The Silenoi (Σειληνοί) were followers of Dionysus. They were drunks, and were usually bald and fat with thick lips and squat noses, and had the legs of a human. Later, the plural "silenoi" went out of use and the only references were to one individual named Silenus, the teacher and faithful companion of the wine-god Dionysus. A notorious consumer of wine, he was usually drunk and had to be supported by satyrs or carried by a donkey. Silenus was described as the oldest, wisest and most drunken of the followers of Dionysus, and was said in Orphic hymns to be the young god's tutor. This puts him in a company of phallic or half-animal tutors of the gods, a group that includes Priapus, Cedalion and Chiron, but also includes Pallas, the tutor of Athena. [Kerenyi, p. 177.]

When intoxicated, Silenus was said to possess special knowledge and the power of prophecy. The Phrygian King Midas was eager to learn from Silenus and caught the old man by lacing a fountain from which Silenus often drank. As Silenus fell asleep, the king's servants seized and took him to their master.

Silenus shared with the king a pessimistic philosophy: "That the best thing for a man is not to be born, and if born, should die as soon as possible".Fact|date=June 2008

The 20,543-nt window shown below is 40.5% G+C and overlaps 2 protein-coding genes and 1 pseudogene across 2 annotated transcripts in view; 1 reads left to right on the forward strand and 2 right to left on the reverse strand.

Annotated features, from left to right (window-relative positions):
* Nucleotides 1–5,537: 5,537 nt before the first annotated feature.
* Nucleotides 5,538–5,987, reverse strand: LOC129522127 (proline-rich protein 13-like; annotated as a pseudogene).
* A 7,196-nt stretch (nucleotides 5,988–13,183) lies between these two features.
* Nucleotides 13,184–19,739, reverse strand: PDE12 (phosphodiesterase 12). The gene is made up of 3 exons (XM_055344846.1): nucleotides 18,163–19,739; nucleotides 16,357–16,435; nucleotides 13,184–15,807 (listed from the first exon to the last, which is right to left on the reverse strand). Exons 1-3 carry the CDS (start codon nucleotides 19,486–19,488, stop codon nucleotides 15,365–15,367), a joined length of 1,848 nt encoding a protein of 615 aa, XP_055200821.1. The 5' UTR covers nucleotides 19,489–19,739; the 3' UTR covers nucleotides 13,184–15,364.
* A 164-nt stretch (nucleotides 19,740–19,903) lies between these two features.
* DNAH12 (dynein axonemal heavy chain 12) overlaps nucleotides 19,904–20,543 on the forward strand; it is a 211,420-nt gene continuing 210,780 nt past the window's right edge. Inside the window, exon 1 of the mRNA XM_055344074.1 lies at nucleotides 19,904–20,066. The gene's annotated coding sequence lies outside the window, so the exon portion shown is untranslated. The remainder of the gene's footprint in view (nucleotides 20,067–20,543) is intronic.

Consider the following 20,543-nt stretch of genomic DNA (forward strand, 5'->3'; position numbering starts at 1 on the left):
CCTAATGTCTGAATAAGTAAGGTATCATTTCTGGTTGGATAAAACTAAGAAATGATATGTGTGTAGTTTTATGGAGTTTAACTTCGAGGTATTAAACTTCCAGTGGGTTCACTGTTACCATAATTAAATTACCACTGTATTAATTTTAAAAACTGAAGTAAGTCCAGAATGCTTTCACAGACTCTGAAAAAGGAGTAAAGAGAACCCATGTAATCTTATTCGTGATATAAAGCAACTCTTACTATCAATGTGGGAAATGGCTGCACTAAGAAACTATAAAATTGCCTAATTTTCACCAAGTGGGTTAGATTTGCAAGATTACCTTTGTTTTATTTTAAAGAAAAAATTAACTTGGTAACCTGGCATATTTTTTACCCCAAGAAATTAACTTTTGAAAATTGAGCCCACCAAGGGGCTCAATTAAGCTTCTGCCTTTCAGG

An alternative story was when lost and wandering in Phrygia, he was rescued by peasants and taken to King Midas, who treated him kindly. Dionysus offered Midas a reward for his kindness, and Midas chose the power of turning everything he touched into gold. Another story was that Silenus has been captured by two shepherds, and regaled them with wondrous tales.

In Euripides's satyr play "Cyclops", Silenus is stranded with the Satyrs in Sicily, where they have been enslaved by the Cyclops. They are the comic elements of the story, which is basically a play on Homer's "Odyssey" IX. Silenus refers to the satyrs as his children during the play. Silenus also appears in Emperor Julian the Apostate's satire, "The Caesars", where he sits next to the gods and offers up his comments on the various rulers under examination. He essentially serves as Julian's voice of critique for Alexander the Great, Julius Caesar, Augustus, Marcus Aurelius (whom he reveres as a fellow philosopher-king), and Constantine I. [ [ "The Caesars" on-line English translation] .]

Silenus was also possibly a Latin term of abuse around 211 BC, being used in Plautus' "Rudens" to describe Labrax, a treacherous pimp or "leno", as "...a pot-bellied old Silenus, bald head, beefy, bushy eyebrows, scowling, twister, god-forsaken criminal" [Plautus]


*, Munich).



*March, J., "Cassell's Dictionary Of Classical Mythology", London, 1999. ISBN 0-304-35161-X
*Plautus, "The Rope and other plays", London: Penguin Classics ISBN 0-14-044136-0
*Julian, "The Caesars", Cambridge, MA: Loeb Classical Library.

Further reading

*Guy Michael Hedreen, 1992. "Silens in Attic Black-figure Vase-painting: Myth and Performance" (Ann Arbor: University of Michigan) Catalogue of the corpus.
*Karl Kerenyi. "The Gods of the Greeks", 1951.

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